Interviews are great, right?
Who doesn’t love the sleepless night before, the panic over what to wear in the morning, the sweating in the waiting room while thumbing through your resume looking for errors?
Alright, interviews aren’t that great. But they’re an unavoidable part of landing a job.
It’s bad enough dealing with the prospect of going into a job interview where everybody involved is speaking your native language. Going into an interview where you have to exercise your Mandarin chops is even scarier.
But it doesn’t have to be!
Luckily, introductions for interviews aren’t all that complicated in Chinese. At least, not much more than they would be in English. So it won’t be hard for you to make a great first impression and set yourself apart from the rest of the candidates.
Why Should I Go for a Chinese-language Job?
Having language skills and being bilingual can open a door to career opportunities you wouldn’t have otherwise.
You might even be surprised at the diversity of jobs that require Chinese language skills. It isn’t all just teaching jobs abroad (although of course those are a great option). Everyone from analytical researchers to marketing specialists to even program managers could benefit from putting Mandarin skills on their resume.
Plus, your timing is great. China recently dropped a work experience requirement for foreign job candidates, creating new opportunities for many non-native university graduates on the job hunt.
Of course, that means you’ll have more candidates to compete with—but the next section should help with that!
Land That Job! How to Introduce Yourself in Chinese for Interviews
Ready to give it a shot?
If the situation arises where you’ve landed an interview (congrats!) and you’re going to be meeting up with a Chinese speaker or someone who wants a bit of live-action proof of your skills, we’ve got your back with this guide to killing that interview in Mandarin.
1. Perfect Your Listening Skills
An interview in English requires listening skills as well, of course. But if your Chinese isn’t up to par, it may be difficult to keep up with the questions that your Mandarin-speaking interviewer will ask you.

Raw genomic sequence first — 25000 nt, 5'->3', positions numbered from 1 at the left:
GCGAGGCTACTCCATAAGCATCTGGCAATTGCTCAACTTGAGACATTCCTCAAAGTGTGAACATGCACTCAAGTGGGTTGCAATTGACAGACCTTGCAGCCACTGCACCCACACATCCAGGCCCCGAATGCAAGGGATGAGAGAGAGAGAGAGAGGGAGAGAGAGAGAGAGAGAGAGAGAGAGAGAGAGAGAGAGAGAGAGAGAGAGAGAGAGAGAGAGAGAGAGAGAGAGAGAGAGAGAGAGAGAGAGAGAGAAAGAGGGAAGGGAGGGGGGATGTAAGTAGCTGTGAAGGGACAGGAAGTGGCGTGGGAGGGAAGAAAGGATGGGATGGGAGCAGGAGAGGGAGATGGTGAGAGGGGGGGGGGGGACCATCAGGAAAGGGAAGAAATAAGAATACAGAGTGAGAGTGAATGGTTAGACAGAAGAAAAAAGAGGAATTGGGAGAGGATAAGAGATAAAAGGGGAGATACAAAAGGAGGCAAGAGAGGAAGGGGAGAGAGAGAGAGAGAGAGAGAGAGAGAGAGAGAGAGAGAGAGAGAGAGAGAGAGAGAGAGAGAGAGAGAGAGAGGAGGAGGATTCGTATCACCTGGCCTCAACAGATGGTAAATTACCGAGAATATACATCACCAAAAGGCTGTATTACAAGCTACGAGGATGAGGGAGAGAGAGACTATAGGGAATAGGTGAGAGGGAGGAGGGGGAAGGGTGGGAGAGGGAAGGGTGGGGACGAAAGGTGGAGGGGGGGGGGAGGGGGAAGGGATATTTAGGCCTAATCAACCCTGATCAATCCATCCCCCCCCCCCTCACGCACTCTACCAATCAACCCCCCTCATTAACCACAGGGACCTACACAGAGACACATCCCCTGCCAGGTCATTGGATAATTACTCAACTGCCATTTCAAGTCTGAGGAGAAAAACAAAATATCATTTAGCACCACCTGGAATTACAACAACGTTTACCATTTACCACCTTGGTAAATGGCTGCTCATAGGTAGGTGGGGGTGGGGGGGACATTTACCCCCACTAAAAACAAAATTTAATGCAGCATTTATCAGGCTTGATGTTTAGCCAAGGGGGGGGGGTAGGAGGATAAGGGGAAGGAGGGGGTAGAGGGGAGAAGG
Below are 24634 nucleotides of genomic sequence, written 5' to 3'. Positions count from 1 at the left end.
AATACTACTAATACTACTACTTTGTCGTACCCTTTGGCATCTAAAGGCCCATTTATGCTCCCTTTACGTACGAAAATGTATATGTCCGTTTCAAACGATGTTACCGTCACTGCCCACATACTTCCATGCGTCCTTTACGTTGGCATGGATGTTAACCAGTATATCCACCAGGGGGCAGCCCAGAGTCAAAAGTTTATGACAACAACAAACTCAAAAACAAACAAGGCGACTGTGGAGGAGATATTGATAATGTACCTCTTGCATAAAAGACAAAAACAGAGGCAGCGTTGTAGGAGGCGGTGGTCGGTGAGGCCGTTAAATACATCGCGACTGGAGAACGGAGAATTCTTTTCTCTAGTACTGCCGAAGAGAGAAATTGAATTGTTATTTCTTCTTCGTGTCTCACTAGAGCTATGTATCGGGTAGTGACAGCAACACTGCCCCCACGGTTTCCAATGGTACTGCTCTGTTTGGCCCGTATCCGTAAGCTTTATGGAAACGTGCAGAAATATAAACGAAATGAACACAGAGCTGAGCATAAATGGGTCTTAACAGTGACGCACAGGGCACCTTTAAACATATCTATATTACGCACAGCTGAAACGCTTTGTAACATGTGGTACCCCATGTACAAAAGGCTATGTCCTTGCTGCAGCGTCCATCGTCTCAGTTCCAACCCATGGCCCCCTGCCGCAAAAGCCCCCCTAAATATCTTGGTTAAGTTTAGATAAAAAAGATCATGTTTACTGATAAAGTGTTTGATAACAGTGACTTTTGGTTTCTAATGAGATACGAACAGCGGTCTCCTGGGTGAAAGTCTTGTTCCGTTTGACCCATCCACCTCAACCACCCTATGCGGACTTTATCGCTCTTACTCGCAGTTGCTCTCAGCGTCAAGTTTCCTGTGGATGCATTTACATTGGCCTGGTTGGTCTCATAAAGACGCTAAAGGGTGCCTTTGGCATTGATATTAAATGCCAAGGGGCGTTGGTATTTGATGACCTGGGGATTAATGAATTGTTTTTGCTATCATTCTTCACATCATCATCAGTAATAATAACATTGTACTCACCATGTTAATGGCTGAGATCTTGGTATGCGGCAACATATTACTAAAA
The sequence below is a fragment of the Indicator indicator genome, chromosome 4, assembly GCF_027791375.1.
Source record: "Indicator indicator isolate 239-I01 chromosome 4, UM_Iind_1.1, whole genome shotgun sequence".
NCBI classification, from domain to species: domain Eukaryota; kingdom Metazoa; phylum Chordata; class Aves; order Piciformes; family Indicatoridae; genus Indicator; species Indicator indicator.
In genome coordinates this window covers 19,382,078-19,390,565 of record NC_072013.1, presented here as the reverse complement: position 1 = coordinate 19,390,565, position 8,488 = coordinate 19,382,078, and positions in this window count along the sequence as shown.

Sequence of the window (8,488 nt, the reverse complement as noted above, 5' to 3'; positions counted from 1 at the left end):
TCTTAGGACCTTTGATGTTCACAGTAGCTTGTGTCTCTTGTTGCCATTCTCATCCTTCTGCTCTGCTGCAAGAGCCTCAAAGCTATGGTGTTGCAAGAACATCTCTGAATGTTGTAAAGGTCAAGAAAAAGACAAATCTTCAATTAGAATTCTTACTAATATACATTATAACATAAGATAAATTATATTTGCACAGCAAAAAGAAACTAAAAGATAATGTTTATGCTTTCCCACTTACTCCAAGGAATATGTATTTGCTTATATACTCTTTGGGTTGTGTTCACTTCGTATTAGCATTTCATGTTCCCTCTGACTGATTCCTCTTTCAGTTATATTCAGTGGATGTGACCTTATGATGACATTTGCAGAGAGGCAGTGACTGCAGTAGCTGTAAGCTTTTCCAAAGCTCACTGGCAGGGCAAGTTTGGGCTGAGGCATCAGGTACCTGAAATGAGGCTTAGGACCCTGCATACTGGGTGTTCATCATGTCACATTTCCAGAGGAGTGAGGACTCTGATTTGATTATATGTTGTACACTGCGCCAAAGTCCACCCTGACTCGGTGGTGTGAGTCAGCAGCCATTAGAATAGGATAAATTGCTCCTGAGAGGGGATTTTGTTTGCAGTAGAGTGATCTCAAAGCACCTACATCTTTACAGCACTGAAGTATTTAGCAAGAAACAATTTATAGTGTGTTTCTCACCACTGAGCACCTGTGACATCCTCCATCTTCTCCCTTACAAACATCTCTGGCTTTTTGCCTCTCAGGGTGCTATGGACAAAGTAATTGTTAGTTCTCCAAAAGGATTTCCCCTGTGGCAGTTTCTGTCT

One great way to improve your listening skills is to watch videos in Chinese. By watching videos related to interviews and other office conversations, you’ll get a feel for how phrases and words are spoken in a formal setting. It’s all about tones and speed.
FluentU is a great resource for this type of practice. It offers authentic Chinese videos (like movie clips, news broadcasts, inspiring talks and more) that’ve been transformed into a Chinese-learning experience. Each video comes with interactive captions, flashcards and exercises to make sure you’re actively boosting your listening skills while you watch.
The videos are organized by difficulty, so you can start at any level and grow upward. It’s a fun and fast way to get comfortable with real-world Chinese speech, so you’re not walking into an interview cold.
And if you’re on the job hunt, we know you’re busy! You can squeeze in some practice anytime, anywhere with the FluentU mobile app.
2. Greet Your Interviewer
Greeting your interviewer is actually one of the easiest parts of a Mandarin-language interview. Even a beginner can master these simple words and phrases!
A note on body language: Don’t be the Westerner who goes into an interaction with a Mandarin speaker with a full-on bow. A gentle (not aggressively firm) handshake with a nod and a smile will do just fine.
All of these simple and concise phrases will work well when walking into an interview.
你好 (nǐ hǎo) — Hello.
早上好 (zǎo shàng hǎo) — Good morning.
下午好 (xià wǔ hǎo) — Good afternoon.
你好吗? (nǐ hǎo ma?) — How are you?
The less-formal way to say 你好吗? that beginner Mandarin students typically learn is 你好不好? (nǐ hǎo bù hǎo?) — You good?
But since this is a job interview, you want to use more formal particles. Using the particle 吗 (ma) is recommended at the end of questions for such a formal circumstance.